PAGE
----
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The Language on the Internet, an Ancient Know-How Digitalized
American Journal of Applied Psychology
Volume 6, Issue 5, September 2017, Pages: 88-92
Received: Jan. 16, 2017; Accepted: Jan. 25, 2017; Published: Oct. 18, 2017
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Marcienne Martin, ORACLE Laboratory, Observatory of Arts, Civilizations and Literatures, in Their Environment, University of Reunion Island, France
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The digital paradigm to which these new technologies (NTIC) belong is at the origin of particular linguistic practices. Internet is an innovator in this field. Indeed, its users want their written communications to be as fast as during oral exchanges; they will choose their knowledge to write on a saving in expressive type. Also wishing to transmit feelings and emotions, they will call upon an iconography, which uses the diacritics as material serving creation of logograms. This redundancy of a diverted punctuation of its original use, but being used “to punctuate” the speech by figurines translating the emotional state of the speaker, is a characteristic of this numerical space. Through the analysis of the corpus taken on the Internet and put in comparison with the hieroglyphic system introduced by Champollion Le Jeune [5] and the graphic evolution of some ideograms, it will be shown that it is always about the same used model, in which a key always initiates a semantic field, and that this process orders a reorganization of the objects of the world through a new scriptural writing.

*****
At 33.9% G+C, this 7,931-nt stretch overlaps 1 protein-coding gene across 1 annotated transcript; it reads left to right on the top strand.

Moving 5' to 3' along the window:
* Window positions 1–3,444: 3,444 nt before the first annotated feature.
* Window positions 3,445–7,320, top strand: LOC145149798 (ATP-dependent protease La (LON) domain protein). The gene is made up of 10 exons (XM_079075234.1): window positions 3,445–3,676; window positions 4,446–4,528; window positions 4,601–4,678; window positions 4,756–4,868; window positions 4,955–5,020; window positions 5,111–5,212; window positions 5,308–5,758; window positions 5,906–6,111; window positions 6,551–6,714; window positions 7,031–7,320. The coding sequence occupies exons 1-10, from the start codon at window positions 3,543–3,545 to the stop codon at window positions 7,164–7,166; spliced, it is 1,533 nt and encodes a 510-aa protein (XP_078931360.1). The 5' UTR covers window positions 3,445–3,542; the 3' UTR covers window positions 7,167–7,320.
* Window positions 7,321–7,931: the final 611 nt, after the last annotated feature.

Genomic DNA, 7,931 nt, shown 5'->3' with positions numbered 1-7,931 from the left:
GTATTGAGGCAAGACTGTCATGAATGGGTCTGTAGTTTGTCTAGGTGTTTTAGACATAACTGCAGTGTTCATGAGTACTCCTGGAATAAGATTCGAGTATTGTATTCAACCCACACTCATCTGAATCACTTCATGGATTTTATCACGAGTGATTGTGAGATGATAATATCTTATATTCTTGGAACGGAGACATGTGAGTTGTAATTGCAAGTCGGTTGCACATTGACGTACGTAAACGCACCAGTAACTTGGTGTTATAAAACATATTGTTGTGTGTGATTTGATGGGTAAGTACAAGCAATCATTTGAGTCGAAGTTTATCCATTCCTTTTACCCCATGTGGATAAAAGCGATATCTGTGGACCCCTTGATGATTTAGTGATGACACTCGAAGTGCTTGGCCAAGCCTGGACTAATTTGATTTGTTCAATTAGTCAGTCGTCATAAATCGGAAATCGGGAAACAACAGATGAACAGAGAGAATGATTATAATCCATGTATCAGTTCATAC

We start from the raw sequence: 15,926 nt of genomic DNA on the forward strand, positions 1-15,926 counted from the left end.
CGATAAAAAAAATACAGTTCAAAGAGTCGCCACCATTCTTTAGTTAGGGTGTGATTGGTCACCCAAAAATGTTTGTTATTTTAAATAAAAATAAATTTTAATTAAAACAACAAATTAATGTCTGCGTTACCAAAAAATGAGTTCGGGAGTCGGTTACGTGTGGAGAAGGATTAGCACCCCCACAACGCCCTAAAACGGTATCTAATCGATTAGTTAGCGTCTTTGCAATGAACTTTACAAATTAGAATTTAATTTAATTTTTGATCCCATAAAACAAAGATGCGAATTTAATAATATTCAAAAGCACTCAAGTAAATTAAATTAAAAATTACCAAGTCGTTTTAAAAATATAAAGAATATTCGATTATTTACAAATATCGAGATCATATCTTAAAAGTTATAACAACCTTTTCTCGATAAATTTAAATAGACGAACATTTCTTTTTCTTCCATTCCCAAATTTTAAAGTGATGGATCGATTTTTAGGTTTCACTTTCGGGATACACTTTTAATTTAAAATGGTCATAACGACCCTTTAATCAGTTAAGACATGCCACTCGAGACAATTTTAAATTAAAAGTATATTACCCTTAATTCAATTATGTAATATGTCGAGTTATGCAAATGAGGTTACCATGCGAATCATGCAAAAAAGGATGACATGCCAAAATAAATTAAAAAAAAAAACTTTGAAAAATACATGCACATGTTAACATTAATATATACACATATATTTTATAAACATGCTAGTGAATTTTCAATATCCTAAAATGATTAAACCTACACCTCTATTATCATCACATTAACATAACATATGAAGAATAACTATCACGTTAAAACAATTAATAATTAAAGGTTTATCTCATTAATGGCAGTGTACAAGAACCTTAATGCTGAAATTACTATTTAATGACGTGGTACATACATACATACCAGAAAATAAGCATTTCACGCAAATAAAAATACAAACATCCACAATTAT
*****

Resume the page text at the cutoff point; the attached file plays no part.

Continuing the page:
Internet, Pictogram, Ideogram, Smiley, Punctuation
To cite this article
Marcienne Martin, The Language on the Internet, an Ancient Know-How Digitalized, American Journal of Applied Psychology. Vol. 6, No. 5, 2017, pp. 88-92. doi: 10.11648/j.ajap.20170605.11
Copyright © 2017 Authors retain the copyright of this article.
This article is an open access article distributed under the Creative Commons Attribution License ( which permits unrestricted use, distribution, and reproduction in any medium, provided the original work is properly cited.
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